Professors E.H. Forman, P.W. Wirtz, P.K. Bagchi, R. Soyer (Chair), T. Glickman, M.M. Tarimcilar
Associate Professors S.Y. Prasad, S. Kanungo, Y.H. Kwak, A. Jarrah, P. Delquie, S. Jain
Assistant Professors H. Khamooshi, M.E. Matta, M.A. Lejeune, M. Altug, J.S. Kuttunen
Explanation of Course Numbers
- Courses in the 1000s are primarily introductory undergraduate courses
- Those in the 2000–4000s are upper-division undergraduate courses that can also be taken for graduate credit with permission and additional work
- Those in the 6000s and 8000s are for master’s, doctoral, and professional-level students
- The 6000s are open to advanced undergraduate students with approval of the instructor and the dean or advising office
DNSC 4900. Special Topics. 0-3 Credits.
DNSC 6201. Intro to Business Analytics. 1.5 Credit.
DNSC 6202. Mathematics and Statistics for Management. 3 Credits.
Mathematical and statistical concepts employed in the solution of managerial problems. Applications of functions, elements of calculus, and linear algebra. Introduction to probability, frequency distributions, statistical inference, and regression and correlation.
DNSC 6203. Statistics for Analytics. 1.5 Credit.
DNSC 6206. Stochastic Fndn: Prob Models. 1.5 Credit.
DNSC 6207. Applied Probability Models. 1.5 Credit.
DNSC 6208. Computational Optimization. 3 Credits.
DNSC 6209. Forecasting for Analytics. 1.5 Credit.
DNSC 6210. Decision and Risk Analytics. 1.5 Credit.
Concepts, methods, and practical tools to analyze managerial decisions involving risk and uncertainty. Decision tree modeling, the strategic value of information, real options valuation, measurement and incorporation of risk preferences, and Monte Carlo simulation. The roles and limitations of judgment and sensitivity and robustness analysis as means to deal with the ambiguities inevitably present in real situations.
DNSC 6211. Programming for Analytics. 3 Credits.
Accessing, preparation, handling, and processing data that differ in variety, volume, and velocity. The ability to handle and process data is a core capability in the context of any analytics position in the industry. Development of a theoretical grounding in emerging paradigms like schema-less data. The programming environments that will be typically employed include Python and R.
DNSC 6212. Optimization Methods and Applications. 3 Credits.
Linear, network, integer, and nonlinear models and their fundamental underlying analytic concepts and solution methods. Emphasis on development of an intuitive understanding of solution methods and their underpinning theoretical paradigms for effective use of optimization models. Model formulation, solutions, and interpretation of results.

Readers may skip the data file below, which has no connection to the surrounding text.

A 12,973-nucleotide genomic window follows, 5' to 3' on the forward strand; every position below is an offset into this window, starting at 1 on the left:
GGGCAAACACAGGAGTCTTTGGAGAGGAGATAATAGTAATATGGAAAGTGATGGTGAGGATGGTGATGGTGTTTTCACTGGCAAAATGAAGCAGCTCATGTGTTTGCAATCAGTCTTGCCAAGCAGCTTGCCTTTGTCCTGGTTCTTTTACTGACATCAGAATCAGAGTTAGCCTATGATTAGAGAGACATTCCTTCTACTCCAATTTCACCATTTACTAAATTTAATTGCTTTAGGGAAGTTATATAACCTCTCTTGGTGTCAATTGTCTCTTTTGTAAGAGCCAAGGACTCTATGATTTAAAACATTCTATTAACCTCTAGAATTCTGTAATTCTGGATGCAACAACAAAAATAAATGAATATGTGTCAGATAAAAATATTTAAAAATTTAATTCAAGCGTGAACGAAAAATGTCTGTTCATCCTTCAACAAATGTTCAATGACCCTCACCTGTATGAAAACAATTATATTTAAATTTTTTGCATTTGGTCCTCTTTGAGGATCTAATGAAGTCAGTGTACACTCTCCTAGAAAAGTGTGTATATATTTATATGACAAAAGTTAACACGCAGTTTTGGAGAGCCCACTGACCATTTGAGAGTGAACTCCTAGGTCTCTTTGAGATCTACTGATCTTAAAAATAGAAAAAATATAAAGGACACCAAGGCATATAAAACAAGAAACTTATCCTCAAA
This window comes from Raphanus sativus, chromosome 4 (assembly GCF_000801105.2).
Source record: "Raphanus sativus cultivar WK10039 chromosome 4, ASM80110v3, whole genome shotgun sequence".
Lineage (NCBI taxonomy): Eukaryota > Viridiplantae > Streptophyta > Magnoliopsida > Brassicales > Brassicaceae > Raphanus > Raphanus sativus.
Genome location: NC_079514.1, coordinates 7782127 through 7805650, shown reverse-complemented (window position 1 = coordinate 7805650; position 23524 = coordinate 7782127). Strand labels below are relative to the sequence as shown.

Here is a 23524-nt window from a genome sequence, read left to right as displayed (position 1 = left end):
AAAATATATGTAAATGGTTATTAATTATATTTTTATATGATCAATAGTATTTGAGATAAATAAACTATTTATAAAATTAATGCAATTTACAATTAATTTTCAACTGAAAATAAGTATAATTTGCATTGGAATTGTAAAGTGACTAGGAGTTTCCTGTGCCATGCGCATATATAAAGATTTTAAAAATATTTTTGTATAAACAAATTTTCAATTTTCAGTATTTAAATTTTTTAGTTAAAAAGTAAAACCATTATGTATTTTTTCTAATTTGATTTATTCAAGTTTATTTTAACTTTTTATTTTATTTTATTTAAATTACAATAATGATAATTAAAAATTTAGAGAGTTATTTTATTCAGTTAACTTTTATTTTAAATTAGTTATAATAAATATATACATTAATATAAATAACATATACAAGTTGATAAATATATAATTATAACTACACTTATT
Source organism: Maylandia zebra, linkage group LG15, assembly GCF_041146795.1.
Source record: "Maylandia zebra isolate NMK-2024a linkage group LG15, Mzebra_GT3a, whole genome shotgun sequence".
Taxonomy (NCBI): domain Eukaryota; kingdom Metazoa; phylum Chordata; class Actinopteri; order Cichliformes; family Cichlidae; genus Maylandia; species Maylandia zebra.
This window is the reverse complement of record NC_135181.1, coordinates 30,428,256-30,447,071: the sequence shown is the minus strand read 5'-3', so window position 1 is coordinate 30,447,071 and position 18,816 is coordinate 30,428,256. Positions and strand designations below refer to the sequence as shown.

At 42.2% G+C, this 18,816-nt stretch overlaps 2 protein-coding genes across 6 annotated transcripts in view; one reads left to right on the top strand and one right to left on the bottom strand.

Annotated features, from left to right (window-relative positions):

DNSC 6216. Business Analytics Skills Workshops. 0-1.5 Credits.
A series of workshops covering project management techniques for analytics projects, team dynamics skills, communicating quantitative information, and ethics, security, and privacy policies in analytics.
DNSC 6217. Business Analytics Practicum. 1.5 Credit.
Working in small teams, students apply their analytics skills to projects sponsored by public or private institutions. Each team is advised by a faculty member, and the practicum sponsor designates a mentor to provide guidance to the team for the duration of the project. Prerequisite: MSBA degree candidacy.
DNSC 6230. Mgt of Technology Innovation. 3 Credits.
DNSC 6234. Procurement & Contracting. 3 Credits.
Principles and concepts essential to effecting large procurement programs. Planning, sourcing, and contractual design for diverse acquisitions. Emphasis on federal government policy with comparison of buying at other governmental levels and the private sector.
DNSC 6247. Organization, Management, and Leadership. 3 Credits.
Fundamentals of human resource management for project managers. Tools and techniques for success in managing and leading people in a project environment.
DNSC 6250. Project Management Finance. 3 Credits.
DNSC 6251. Optimization Models for Decision Making. 1.5 Credit.
Optimization techniques, including linear programming, sensitivity analysis, networks, integer programming and multiple objective optimization, and nonlinear and evolutionary programming. Prerequisites: DNSC 6202 (equivalent to MBAD 6221 and MBAD 6222 or MBAD 6224).
DNSC 6252. Risk Analysis for Decision Making. 1.5 Credit.
Probabilistic modeling techniques, including influence diagrams, utility theory, subjective and empirical probability distribution assessment, simulation models, queuing theory, Markov chains, and game theory. Prerequisites: DNSC 6202 or MBAD 6221, MBAD 6222 or MBAD 6224.
DNSC 6254. Risk Management. 1.5 Credit.
Basic principles of risk management practices. Developing a risk management plan, including identifying, analyzing, mitigating, and monitoring projects risks. Prerequisites: DNSC 6202 or MBAD 6224 or MBAD 6221, MBAD 6222.
DNSC 6257. Cost Estimation and Control. 1.5 Credit.